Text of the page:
TUCSON, Ariz. (KGUN) — President Trump has reportedly floated the idea of pardoning himself and members of his inner circle. Pardons are not new to American history, but experts say after the riot at the capitol any pardons from the outgoing president would put us even further into uncharted territory.
Presidential pardons have been a tense subject for a long time.
“Andrew Johnson used pardon power extensively in the wake of the civil war and that was controversial,” said Arizona State University Professor of History Brooks D. Simpson.
Simpson says any pardons in our history from George Washington to Watergate would in many ways pale in comparison to a pardon after the riot at the capitol on Wednesday.
“There is a lot of ground here that is yet to be understood because we have never been here before.”
President Trump has reportedly considered pardoning himself. That would truly be historic, but Simpson says it would also be an admission of guilt.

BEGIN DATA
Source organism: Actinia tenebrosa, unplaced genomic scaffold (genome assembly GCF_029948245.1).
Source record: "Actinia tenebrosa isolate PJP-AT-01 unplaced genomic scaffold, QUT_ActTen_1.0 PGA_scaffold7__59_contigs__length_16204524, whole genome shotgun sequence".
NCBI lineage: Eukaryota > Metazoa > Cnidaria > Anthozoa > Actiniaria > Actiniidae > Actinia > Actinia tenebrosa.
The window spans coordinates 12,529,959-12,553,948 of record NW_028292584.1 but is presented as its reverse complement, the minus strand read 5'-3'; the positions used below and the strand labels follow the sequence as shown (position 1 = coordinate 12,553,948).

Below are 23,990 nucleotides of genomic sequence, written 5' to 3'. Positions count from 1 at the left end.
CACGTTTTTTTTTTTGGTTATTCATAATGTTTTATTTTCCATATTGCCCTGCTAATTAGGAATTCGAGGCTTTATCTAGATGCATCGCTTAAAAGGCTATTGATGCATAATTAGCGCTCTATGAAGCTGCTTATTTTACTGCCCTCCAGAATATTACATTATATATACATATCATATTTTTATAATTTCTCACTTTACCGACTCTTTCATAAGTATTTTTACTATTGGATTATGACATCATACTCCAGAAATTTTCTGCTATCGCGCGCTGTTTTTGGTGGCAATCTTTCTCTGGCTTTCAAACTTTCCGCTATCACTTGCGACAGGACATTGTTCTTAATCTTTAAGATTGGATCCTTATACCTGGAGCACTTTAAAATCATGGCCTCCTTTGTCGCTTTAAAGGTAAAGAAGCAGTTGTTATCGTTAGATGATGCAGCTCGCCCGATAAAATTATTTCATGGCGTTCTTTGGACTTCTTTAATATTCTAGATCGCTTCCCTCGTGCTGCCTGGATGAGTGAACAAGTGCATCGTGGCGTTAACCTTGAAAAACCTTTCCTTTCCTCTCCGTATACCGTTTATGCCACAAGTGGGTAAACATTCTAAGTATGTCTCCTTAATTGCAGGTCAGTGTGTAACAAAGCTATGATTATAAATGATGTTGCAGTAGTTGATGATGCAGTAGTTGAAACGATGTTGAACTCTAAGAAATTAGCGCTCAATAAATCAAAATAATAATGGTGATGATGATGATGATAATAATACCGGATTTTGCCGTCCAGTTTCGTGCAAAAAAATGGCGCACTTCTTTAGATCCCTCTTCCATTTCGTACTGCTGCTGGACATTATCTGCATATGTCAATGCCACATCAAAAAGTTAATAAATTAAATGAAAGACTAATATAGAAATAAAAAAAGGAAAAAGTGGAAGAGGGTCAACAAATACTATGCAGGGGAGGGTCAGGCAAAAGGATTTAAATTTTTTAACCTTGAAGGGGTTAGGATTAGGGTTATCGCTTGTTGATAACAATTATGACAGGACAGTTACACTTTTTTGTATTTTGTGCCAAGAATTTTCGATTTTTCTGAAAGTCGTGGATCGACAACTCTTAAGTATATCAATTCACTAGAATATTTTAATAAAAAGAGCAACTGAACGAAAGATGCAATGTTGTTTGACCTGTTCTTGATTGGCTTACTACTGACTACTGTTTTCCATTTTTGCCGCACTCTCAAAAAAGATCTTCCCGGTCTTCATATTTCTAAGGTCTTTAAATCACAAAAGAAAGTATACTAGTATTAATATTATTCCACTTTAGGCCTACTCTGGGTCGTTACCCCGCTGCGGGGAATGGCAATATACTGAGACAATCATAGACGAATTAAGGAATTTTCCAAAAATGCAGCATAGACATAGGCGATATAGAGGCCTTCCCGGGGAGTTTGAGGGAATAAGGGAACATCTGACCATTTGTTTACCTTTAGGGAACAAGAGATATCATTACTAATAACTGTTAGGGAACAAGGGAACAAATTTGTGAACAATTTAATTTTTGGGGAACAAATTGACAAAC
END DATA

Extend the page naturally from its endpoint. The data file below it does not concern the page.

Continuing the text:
“It would probably condemn Trump forever to do that, because a pardon is a recognition someone is in trouble otherwise you wouldn’t need to pardon them.”
Simpson says a preemptive pardon would not be an unprecedented move.
“Preemptive pardons have been given in various situations; usually they haven’t been tested. Gerald Ford, for example, offered and granted a pardon to Richard Nixon.”
While Simpson says pardons can be interpreted very broadly, they do have some limits. They can only be applied to federal crimes and President Trump could face challenges like the 25th Amendment and impeachment if he chooses to use them now.
“If the president were to act in this way, I think there would be a reconsideration of the power. Because many would see it as an abuse of that power.”